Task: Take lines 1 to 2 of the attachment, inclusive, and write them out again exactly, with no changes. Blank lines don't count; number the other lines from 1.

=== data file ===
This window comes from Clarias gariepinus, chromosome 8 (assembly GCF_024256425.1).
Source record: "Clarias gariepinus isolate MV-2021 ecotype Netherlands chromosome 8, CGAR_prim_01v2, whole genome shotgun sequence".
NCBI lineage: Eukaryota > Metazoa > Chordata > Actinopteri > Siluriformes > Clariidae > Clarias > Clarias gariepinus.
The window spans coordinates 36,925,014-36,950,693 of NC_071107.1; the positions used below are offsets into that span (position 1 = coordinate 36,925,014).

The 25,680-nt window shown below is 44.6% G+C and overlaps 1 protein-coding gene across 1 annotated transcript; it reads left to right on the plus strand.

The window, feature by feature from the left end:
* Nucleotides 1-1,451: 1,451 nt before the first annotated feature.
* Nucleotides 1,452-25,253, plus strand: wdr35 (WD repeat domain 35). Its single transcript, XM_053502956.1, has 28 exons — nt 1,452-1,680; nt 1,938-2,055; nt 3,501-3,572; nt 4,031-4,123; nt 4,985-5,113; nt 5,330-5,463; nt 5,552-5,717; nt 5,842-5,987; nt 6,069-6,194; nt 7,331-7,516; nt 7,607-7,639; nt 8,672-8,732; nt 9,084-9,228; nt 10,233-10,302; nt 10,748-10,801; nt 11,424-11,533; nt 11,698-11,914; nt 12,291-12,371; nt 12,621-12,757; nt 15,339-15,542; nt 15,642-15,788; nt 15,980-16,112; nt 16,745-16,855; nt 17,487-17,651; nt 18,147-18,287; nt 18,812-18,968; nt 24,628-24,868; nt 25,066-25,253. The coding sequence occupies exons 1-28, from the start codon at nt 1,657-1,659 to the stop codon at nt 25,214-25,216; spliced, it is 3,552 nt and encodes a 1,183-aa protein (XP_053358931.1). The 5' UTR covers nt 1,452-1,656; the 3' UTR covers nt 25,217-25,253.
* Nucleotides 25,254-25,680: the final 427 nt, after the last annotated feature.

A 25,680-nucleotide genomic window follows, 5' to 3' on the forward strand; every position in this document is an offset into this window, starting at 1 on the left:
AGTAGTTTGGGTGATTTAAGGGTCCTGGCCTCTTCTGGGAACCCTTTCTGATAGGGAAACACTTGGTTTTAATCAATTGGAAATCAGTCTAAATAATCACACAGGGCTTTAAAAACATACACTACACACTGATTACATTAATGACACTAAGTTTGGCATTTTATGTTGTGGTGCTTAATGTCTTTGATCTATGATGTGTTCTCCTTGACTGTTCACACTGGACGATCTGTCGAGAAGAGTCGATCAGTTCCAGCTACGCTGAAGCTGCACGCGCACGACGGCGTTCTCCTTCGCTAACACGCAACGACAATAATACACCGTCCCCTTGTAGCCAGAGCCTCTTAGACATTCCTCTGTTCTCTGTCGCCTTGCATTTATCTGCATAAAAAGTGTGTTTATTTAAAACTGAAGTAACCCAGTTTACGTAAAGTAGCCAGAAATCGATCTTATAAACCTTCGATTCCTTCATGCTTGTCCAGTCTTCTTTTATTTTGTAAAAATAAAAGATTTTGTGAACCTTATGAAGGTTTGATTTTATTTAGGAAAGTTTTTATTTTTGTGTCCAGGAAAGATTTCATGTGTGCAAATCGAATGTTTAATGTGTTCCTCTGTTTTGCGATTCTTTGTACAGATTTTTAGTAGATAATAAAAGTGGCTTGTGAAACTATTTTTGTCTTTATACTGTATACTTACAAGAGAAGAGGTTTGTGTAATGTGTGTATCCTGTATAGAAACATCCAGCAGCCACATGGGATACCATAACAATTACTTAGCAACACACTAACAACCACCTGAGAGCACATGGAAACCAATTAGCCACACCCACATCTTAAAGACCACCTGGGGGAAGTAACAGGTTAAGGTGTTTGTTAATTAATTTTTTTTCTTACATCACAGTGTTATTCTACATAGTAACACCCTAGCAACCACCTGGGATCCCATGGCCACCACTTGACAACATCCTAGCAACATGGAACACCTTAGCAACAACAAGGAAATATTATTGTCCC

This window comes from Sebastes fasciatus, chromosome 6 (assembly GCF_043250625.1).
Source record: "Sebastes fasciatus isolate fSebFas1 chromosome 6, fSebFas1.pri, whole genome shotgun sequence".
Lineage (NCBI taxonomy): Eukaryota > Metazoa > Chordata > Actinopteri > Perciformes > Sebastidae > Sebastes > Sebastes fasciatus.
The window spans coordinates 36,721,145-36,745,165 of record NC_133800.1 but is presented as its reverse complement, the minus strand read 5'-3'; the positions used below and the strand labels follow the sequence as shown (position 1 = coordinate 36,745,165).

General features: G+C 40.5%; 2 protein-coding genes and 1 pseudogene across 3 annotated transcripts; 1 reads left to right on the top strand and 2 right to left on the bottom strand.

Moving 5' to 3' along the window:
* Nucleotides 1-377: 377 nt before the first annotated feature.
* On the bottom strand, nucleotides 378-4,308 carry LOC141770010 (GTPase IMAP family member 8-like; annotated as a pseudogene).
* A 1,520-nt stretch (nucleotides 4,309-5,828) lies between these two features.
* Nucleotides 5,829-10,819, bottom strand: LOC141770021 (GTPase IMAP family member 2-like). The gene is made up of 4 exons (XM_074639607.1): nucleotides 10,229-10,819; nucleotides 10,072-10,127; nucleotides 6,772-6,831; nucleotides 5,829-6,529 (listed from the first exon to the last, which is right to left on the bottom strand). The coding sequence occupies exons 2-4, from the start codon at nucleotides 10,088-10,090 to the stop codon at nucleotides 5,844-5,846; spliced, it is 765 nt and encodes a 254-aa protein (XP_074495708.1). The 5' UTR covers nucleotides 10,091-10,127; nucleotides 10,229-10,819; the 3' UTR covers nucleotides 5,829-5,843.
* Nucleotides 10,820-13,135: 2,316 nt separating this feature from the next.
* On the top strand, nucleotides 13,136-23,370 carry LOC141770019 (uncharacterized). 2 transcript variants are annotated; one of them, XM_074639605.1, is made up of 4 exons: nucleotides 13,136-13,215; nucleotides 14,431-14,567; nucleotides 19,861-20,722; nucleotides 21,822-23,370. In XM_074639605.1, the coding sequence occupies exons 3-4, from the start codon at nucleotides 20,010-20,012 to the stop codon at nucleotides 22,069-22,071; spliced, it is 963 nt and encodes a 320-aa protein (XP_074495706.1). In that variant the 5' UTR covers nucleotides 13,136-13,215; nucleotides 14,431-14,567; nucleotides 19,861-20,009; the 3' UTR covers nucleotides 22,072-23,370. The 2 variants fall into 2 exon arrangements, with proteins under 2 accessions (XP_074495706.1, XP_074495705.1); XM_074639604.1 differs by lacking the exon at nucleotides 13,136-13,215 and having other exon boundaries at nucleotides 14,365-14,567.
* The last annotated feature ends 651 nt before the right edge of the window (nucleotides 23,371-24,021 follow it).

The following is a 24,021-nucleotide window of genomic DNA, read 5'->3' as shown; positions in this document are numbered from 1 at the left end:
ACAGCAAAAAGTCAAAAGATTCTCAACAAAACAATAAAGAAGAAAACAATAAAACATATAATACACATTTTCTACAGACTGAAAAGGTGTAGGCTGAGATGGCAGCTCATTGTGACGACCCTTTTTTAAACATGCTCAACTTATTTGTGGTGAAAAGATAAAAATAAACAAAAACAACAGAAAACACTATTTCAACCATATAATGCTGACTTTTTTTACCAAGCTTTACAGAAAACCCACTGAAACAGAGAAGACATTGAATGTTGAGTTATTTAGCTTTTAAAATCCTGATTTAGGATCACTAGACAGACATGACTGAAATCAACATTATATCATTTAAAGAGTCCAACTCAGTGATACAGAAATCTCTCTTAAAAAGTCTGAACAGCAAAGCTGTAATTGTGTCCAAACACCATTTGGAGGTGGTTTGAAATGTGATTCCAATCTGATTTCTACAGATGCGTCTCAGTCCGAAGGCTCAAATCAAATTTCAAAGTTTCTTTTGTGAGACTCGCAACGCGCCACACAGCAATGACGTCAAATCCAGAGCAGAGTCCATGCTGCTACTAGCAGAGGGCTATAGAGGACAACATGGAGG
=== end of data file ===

This window comes from Clarias gariepinus, chromosome 8 (assembly GCF_024256425.1).
Source record: "Clarias gariepinus isolate MV-2021 ecotype Netherlands chromosome 8, CGAR_prim_01v2, whole genome shotgun sequence".